Doctor Faustus is a story about the dark arts - a scholar who practices magic and sells his soul to the Devil. But this production is all about light.

Colin Falconer‘s stage is delineated by a web of spot and striplights, twisting knotted wires and shelves laden with technological paraphernalia. Occasionally it is flooded with Hansjorg Schmidt‘s lighting design, but mostly it’s used sparingly for specific effect. In this Doctor Faustus light is magic, and magic is power.

That idea of a web is fitting for a company called Tangle. They’re South West England’s African Caribbean Theatre Company, who celebrate theatre from across the globe in a blend of African and Western traditions. That’s certainly true of this Faustus: a sixteenth century Elizabethan tragedy performed by an all-black cast of three in modern dress. It’s an Afro-Futurist vision of the play, dark and disturbing and intensely atmospheric.

The use of light certainly brings magic to the production, be it celestial spotlights, neon ritual circles or handheld lights. There’s singing too, both African and Latin chants that haunt with delicate a capella harmonies.

Yet despite its unique setting, this Doctor Faustus production doesn’t quite thrill as much as it should. For all the small touches of light, it’s too dim and static, bleeding from one shadowy scene to the next. The focus of director Anna Coombs is clearly on the text rather than bringing the story to life with a dynamic interpretation.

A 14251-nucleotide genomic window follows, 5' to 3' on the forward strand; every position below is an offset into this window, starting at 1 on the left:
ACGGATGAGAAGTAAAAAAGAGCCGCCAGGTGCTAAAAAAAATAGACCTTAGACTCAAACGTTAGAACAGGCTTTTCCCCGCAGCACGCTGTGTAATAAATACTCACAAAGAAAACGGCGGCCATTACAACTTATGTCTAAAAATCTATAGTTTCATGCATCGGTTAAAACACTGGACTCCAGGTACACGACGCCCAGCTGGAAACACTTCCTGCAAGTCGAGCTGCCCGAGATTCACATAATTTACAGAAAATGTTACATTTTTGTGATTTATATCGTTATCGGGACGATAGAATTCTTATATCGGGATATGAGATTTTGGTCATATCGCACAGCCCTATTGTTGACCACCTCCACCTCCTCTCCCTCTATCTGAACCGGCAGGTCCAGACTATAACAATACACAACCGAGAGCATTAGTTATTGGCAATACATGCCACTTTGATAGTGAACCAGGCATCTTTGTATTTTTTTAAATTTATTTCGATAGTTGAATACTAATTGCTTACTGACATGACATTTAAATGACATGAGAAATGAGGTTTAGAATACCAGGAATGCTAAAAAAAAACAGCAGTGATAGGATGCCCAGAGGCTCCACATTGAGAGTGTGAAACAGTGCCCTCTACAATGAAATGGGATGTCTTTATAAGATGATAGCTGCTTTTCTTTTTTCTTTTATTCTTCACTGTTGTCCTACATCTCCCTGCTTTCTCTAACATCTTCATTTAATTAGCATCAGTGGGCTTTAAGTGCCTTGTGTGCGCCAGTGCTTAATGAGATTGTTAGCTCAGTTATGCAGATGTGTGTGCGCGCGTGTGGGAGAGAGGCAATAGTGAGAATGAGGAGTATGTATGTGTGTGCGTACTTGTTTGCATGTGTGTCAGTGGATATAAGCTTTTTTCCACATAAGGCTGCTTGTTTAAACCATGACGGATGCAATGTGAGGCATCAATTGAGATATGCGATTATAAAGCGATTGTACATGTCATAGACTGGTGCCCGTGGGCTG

That said, the performances from the cast are superb. Joshua Liburd is an authoritative Faustus who commands the stage and speaks the poetry eloquently. Mogali Masuku and Munashe Chirisa play multiple roles with seeming ease – the former predominantly a cool Mephastophilis, the latter an ever-amusing stage presence that has the audience in fits of laughter. It’s a dark and tragic story, but there are moments of humour too.

With such a reduced cast and a condensed script (it’s just 90 minutes long), this Doctor Faustus is an ambitious undertaking that feels a little too compact – a grander approach to staging and a larger cast will bring further clarity to the narrative. Yet there’s an intimacy to this production too and a tight focus on the performances – for the most part quite literally under a spotlight.




Doctor Faustus ran at Arcola Theatre as a touring production. For further information, please visit the company website.